Q2 2022 Fund Flows: Short-Duration Bonds & A Gamble on Alts
Through Q2 2022, the S&P 500 (^SPX) and Bloomberg US Aggregate (^BBUSATR) plummeted even further to be down 16.06% and 8.99% year-to-date, respectively. Inflation isn’t doing stocks or bonds any favors and continues to climb despite the Fed’s rate hikes.
Looking back at asset flows data from Q1, it appeared that many investors tried to “buy the dip”, but Q2 performance has exposed this activity as premature. With further rate hikes anticipated and speculation that the US economy is entering a recession (or already has), a market turnaround is certainly still in question.
In the current rising rate environment, Fixed Income was hit hardest and lost more than $145B in net assets. Notably, there was a clear flight-to-safety within bond funds as only government-backed vehicles garnered new assets to end the quarter.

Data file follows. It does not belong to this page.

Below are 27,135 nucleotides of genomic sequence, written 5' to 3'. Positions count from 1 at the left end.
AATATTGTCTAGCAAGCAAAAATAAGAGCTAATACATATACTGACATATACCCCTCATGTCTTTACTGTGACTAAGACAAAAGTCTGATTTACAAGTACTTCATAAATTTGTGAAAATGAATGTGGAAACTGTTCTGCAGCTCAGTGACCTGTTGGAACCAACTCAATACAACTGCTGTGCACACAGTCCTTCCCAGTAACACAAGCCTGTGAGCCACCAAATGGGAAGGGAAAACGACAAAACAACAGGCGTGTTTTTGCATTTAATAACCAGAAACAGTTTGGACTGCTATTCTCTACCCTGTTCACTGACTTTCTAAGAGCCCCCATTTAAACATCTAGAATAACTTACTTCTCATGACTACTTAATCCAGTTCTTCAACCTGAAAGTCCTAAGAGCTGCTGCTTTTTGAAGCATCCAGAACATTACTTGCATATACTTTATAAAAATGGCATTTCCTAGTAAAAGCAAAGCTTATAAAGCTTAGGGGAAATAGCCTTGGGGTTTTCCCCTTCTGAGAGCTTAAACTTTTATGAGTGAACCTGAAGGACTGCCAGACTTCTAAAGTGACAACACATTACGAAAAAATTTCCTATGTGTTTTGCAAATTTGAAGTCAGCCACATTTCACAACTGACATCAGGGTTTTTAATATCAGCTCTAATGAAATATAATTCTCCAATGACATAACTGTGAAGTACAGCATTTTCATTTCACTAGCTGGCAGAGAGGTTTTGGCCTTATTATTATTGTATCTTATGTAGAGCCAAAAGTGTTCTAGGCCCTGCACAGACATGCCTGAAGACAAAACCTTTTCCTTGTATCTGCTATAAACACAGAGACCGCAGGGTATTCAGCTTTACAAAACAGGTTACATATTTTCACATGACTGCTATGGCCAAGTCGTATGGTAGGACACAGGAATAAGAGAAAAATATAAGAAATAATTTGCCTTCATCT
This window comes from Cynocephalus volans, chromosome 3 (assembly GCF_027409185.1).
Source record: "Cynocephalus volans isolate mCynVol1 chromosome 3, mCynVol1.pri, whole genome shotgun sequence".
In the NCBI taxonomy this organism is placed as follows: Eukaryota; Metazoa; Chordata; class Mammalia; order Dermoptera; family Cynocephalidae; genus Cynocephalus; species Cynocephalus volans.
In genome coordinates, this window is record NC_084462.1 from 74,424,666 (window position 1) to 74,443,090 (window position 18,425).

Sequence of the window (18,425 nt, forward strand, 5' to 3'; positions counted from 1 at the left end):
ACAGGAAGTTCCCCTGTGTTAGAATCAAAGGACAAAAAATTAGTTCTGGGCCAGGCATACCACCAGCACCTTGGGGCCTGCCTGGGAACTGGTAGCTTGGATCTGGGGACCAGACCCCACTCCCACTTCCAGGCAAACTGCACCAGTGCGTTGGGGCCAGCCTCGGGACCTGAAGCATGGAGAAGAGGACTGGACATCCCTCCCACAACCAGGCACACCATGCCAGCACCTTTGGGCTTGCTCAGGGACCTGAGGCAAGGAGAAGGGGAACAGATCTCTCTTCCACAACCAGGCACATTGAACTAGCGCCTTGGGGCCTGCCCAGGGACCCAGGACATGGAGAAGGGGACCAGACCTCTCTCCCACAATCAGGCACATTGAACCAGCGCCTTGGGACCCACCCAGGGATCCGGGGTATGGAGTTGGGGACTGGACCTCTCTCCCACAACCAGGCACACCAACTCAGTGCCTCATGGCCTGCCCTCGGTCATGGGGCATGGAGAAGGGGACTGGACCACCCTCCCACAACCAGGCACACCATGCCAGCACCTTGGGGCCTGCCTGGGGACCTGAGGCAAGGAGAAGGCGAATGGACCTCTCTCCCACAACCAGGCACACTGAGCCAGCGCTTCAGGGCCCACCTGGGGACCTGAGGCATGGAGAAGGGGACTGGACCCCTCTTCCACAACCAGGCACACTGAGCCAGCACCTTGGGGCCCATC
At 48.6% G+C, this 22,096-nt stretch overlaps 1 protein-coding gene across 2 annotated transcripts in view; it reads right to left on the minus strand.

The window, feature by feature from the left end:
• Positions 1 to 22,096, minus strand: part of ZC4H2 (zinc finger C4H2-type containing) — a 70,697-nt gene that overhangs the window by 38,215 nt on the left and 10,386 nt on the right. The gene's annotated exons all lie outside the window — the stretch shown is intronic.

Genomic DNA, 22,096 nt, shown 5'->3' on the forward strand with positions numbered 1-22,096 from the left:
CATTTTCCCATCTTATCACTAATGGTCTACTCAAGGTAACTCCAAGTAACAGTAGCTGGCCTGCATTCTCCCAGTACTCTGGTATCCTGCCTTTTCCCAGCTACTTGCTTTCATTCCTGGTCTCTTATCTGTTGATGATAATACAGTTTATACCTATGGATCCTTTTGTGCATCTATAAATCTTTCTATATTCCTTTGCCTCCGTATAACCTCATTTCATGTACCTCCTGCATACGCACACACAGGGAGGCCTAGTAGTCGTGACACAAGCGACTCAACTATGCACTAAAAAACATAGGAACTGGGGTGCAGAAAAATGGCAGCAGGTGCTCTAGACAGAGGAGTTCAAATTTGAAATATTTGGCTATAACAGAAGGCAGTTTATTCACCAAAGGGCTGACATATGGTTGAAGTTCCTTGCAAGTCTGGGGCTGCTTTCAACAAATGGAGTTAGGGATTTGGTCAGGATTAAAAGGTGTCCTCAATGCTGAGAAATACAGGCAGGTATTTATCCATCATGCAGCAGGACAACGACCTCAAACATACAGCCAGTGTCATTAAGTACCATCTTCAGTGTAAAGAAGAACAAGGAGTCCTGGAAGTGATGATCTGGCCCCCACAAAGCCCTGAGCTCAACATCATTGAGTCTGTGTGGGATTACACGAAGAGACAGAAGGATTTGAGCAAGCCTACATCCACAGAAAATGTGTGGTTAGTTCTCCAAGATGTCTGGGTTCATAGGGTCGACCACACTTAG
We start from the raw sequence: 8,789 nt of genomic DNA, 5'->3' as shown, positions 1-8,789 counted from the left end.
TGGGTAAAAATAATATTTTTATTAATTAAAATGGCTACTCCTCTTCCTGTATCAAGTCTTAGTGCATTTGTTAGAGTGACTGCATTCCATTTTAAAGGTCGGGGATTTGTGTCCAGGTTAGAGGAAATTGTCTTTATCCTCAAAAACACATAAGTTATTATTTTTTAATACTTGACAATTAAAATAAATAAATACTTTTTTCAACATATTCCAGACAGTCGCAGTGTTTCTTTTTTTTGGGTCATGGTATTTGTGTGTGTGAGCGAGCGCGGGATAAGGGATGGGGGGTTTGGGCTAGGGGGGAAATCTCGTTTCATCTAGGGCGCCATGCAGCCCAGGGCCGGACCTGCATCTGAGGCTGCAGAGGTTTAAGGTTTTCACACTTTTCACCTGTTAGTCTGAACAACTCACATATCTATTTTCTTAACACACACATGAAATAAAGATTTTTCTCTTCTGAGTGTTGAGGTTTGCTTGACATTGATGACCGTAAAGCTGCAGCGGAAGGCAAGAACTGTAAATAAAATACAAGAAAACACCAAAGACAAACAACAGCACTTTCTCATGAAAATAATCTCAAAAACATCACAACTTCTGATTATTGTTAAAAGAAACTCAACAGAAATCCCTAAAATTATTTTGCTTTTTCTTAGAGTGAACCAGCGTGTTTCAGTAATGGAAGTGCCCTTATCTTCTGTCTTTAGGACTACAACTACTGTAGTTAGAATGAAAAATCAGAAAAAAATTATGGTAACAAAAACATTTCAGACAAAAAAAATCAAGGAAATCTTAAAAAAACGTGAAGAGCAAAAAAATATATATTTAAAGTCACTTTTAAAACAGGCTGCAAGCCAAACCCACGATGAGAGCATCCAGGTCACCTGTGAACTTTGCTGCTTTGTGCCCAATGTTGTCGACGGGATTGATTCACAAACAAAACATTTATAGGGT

Fund flows are the net cash inflow into a fund (purchases) or net outflow from a fund (redemptions). Irrespective of fund performance, when a mutual fund or ETF has positive fund flows (or net issuances for ETFs) in a given period, that fund’s managers then have more cash to buy more holdings. The opposite is also true: as fundholders sell shares, fund managers sell out of positions and use the cash to pay redemptions.
This means that fund flow data can indicate higher or lower demand for different asset types, depending on which funds and categories have relatively large inflows or outflows.
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Mutual Fund Flows: Biggest Winners and Losers
Slowing inflation in late April sparked excitement and $33.7B of new net asset flows into Large Blend in May. Unfortunately, the fun was short-lived as inflation reversed course, and the S&P 500 fell into bear market territory in mid-June. Investors reacted likewise by pulling $2B from the category.